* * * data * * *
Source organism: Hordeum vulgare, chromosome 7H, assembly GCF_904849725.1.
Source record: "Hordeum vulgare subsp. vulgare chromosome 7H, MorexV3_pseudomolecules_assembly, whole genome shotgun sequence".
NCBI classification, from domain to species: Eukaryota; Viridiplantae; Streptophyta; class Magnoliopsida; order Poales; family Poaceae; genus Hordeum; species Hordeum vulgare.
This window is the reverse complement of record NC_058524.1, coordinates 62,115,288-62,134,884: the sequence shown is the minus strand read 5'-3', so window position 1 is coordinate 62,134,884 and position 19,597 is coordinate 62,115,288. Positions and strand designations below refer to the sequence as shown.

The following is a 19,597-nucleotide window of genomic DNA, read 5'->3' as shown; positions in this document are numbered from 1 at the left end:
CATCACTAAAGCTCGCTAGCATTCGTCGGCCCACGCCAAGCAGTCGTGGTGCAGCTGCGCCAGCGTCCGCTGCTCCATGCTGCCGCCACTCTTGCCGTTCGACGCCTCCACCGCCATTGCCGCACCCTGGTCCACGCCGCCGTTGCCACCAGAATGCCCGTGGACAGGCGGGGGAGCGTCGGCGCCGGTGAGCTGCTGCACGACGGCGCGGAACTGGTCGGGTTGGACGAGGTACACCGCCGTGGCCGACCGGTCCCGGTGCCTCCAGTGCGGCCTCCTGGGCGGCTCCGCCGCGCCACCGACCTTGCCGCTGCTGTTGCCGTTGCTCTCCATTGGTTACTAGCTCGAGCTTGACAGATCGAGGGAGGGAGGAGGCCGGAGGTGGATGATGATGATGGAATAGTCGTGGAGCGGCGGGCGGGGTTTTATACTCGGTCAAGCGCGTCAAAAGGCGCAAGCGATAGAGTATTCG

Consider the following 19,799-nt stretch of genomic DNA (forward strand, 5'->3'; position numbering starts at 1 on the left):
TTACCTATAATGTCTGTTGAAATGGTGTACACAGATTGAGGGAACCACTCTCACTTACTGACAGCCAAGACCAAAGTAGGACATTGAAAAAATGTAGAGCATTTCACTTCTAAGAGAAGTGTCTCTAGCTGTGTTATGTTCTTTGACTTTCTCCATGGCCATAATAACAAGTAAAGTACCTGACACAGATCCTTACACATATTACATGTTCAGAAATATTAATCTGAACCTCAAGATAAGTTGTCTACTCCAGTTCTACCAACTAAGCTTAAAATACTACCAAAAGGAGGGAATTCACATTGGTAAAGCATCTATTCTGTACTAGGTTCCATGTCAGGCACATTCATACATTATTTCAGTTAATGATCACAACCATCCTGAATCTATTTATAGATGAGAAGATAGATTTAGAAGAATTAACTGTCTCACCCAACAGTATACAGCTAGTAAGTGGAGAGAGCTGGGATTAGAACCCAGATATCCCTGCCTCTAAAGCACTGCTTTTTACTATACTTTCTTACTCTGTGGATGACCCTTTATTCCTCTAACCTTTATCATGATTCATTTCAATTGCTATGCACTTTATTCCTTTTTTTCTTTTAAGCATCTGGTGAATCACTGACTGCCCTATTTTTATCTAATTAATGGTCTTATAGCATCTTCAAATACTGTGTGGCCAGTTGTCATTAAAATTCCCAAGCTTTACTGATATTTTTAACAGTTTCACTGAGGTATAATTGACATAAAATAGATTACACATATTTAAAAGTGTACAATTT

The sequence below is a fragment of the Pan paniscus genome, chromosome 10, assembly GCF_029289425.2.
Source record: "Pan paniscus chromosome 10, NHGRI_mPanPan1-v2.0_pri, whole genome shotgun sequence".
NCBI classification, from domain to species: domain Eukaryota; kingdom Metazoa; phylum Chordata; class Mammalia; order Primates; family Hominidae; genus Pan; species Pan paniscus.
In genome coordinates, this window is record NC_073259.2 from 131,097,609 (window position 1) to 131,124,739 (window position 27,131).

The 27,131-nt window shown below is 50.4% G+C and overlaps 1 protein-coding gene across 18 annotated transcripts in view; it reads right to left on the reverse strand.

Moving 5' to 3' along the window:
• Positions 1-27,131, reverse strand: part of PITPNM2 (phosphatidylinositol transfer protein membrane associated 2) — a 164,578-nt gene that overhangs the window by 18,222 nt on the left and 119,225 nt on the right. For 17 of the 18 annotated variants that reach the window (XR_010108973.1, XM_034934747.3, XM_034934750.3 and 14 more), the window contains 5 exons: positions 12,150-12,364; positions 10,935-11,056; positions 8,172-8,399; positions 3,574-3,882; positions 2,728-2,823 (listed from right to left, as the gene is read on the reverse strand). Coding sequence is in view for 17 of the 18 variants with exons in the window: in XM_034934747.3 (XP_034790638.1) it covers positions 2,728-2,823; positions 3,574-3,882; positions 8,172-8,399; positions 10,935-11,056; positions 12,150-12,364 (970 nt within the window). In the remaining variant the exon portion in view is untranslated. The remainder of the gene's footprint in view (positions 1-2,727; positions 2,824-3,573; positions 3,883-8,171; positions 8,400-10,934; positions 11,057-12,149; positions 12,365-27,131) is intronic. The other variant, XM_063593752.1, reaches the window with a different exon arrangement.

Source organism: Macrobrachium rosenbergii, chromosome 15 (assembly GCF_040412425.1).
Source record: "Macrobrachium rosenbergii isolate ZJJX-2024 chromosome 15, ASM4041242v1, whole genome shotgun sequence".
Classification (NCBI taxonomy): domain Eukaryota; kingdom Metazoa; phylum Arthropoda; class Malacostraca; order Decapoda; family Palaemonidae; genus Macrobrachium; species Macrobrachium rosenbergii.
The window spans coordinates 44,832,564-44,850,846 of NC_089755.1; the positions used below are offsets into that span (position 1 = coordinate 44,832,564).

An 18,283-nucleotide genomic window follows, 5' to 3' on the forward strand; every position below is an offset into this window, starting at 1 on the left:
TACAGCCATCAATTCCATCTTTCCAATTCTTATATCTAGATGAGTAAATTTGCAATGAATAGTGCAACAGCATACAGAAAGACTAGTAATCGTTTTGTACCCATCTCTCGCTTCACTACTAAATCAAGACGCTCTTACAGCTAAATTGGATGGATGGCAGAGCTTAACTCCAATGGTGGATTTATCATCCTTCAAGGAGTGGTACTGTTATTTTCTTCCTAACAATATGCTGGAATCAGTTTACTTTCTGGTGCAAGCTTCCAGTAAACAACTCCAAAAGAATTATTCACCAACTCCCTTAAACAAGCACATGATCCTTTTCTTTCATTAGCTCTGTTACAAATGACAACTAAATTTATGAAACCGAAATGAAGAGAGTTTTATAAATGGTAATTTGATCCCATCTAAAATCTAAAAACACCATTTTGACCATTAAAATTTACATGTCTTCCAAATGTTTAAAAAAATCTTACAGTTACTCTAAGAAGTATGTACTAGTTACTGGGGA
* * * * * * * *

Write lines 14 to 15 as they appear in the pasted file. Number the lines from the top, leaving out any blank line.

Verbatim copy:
Moving 5' to 3' along the window:
• Positions 1-27,131, reverse strand: part of PITPNM2 (phosphatidylinositol transfer protein membrane associated 2) — a 164,578-nt gene that overhangs the window by 18,222 nt on the left and 119,225 nt on the right. For 17 of the 18 annotated variants that reach the window (XR_010108973.1, XM_034934747.3, XM_034934750.3 and 14 more), the window contains 5 exons: positions 12,150-12,364; positions 10,935-11,056; positions 8,172-8,399; positions 3,574-3,882; positions 2,728-2,823 (listed from right to left, as the gene is read on the reverse strand). Coding sequence is in view for 17 of the 18 variants with exons in the window: in XM_034934747.3 (XP_034790638.1) it covers positions 2,728-2,823; positions 3,574-3,882; positions 8,172-8,399; positions 10,935-11,056; positions 12,150-12,364 (970 nt within the window). In the remaining variant the exon portion in view is untranslated. The remainder of the gene's footprint in view (positions 1-2,727; positions 2,824-3,573; positions 3,883-8,171; positions 8,400-10,934; positions 11,057-12,149; positions 12,365-27,131) is intronic. The other variant, XM_063593752.1, reaches the window with a different exon arrangement.